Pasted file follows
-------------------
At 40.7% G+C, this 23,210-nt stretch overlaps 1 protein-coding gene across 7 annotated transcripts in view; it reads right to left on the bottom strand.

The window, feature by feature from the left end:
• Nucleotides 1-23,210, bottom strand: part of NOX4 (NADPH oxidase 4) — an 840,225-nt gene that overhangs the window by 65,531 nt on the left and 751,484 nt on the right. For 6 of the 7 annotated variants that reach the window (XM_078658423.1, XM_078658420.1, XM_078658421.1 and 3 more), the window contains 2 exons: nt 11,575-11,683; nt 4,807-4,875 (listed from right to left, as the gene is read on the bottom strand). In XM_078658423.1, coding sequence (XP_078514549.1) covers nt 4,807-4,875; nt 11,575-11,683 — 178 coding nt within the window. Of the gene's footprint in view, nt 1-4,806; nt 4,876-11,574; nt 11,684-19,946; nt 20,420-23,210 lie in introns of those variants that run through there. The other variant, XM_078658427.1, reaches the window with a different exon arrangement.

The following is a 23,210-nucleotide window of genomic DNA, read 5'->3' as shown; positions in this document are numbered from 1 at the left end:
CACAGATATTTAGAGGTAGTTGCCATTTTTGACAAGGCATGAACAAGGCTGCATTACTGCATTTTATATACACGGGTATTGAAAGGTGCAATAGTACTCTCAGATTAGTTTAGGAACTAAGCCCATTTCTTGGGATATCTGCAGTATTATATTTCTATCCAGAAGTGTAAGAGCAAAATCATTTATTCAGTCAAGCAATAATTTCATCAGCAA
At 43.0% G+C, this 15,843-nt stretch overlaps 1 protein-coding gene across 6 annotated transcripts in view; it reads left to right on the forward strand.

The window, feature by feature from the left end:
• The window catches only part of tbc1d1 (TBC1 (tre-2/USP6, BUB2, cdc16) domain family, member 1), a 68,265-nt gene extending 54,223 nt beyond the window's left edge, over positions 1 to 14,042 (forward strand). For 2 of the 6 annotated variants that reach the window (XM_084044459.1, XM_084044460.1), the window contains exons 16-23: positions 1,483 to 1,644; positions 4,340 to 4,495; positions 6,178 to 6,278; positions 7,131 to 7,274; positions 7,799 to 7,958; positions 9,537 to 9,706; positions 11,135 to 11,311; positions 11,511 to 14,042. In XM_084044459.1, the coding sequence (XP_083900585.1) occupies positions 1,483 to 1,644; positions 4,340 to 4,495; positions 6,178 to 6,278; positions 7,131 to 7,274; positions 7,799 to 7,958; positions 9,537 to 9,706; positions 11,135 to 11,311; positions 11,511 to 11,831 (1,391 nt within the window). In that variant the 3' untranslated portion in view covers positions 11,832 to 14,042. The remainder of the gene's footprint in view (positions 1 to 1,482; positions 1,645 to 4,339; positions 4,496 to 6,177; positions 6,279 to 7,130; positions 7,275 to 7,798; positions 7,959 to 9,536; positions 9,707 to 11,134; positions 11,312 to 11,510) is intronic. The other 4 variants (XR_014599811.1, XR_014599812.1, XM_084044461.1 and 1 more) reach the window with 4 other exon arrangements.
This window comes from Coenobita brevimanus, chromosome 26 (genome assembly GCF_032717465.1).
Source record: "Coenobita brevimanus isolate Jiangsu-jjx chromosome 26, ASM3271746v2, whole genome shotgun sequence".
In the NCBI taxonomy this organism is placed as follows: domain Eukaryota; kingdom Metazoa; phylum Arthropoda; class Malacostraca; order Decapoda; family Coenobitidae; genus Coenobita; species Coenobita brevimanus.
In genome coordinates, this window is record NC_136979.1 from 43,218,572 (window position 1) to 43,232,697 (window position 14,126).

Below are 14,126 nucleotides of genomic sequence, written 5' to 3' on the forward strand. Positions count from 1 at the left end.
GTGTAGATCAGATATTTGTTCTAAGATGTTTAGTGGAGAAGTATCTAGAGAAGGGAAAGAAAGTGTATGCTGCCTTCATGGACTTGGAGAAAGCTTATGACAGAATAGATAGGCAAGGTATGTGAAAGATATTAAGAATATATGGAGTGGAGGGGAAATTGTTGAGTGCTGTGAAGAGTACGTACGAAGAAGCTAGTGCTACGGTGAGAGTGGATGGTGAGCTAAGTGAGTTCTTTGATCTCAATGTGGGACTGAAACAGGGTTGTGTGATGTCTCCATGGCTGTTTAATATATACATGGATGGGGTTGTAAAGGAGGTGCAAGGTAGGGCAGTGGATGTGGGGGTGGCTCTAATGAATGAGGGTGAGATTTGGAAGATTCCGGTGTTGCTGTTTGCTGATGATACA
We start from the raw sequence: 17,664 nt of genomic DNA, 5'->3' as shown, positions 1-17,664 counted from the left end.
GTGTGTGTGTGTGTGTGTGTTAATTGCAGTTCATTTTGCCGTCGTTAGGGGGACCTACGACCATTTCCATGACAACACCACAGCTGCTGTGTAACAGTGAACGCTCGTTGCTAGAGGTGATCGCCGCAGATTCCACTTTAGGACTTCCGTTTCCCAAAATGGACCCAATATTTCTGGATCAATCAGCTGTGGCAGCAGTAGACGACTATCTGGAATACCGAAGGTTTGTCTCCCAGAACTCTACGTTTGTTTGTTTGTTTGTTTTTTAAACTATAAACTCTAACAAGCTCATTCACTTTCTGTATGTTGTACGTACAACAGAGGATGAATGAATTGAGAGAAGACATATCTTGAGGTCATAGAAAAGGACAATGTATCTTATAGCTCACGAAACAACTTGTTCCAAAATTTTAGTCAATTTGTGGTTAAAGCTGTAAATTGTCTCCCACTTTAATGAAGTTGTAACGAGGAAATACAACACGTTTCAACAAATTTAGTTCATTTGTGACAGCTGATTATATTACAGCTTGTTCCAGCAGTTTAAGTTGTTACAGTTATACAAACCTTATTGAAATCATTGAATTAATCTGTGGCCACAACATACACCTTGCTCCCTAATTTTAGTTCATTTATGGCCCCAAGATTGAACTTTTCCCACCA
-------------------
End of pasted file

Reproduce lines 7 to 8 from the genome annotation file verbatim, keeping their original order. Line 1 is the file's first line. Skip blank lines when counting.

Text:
The window, feature by feature from the left end:
• The window catches only part of tbc1d1 (TBC1 (tre-2/USP6, BUB2, cdc16) domain family, member 1), a 68,265-nt gene extending 54,223 nt beyond the window's left edge, over positions 1 to 14,042 (forward strand). For 2 of the 6 annotated variants that reach the window (XM_084044459.1, XM_084044460.1), the window contains exons 16-23: positions 1,483 to 1,644; positions 4,340 to 4,495; positions 6,178 to 6,278; positions 7,131 to 7,274; positions 7,799 to 7,958; positions 9,537 to 9,706; positions 11,135 to 11,311; positions 11,511 to 14,042. In XM_084044459.1, the coding sequence (XP_083900585.1) occupies positions 1,483 to 1,644; positions 4,340 to 4,495; positions 6,178 to 6,278; positions 7,131 to 7,274; positions 7,799 to 7,958; positions 9,537 to 9,706; positions 11,135 to 11,311; positions 11,511 to 11,831 (1,391 nt within the window). In that variant the 3' untranslated portion in view covers positions 11,832 to 14,042. The remainder of the gene's footprint in view (positions 1 to 1,482; positions 1,645 to 4,339; positions 4,496 to 6,177; positions 6,279 to 7,130; positions 7,275 to 7,798; positions 7,959 to 9,536; positions 9,707 to 11,134; positions 11,312 to 11,510) is intronic. The other 4 variants (XR_014599811.1, XR_014599812.1, XM_084044461.1 and 1 more) reach the window with 4 other exon arrangements.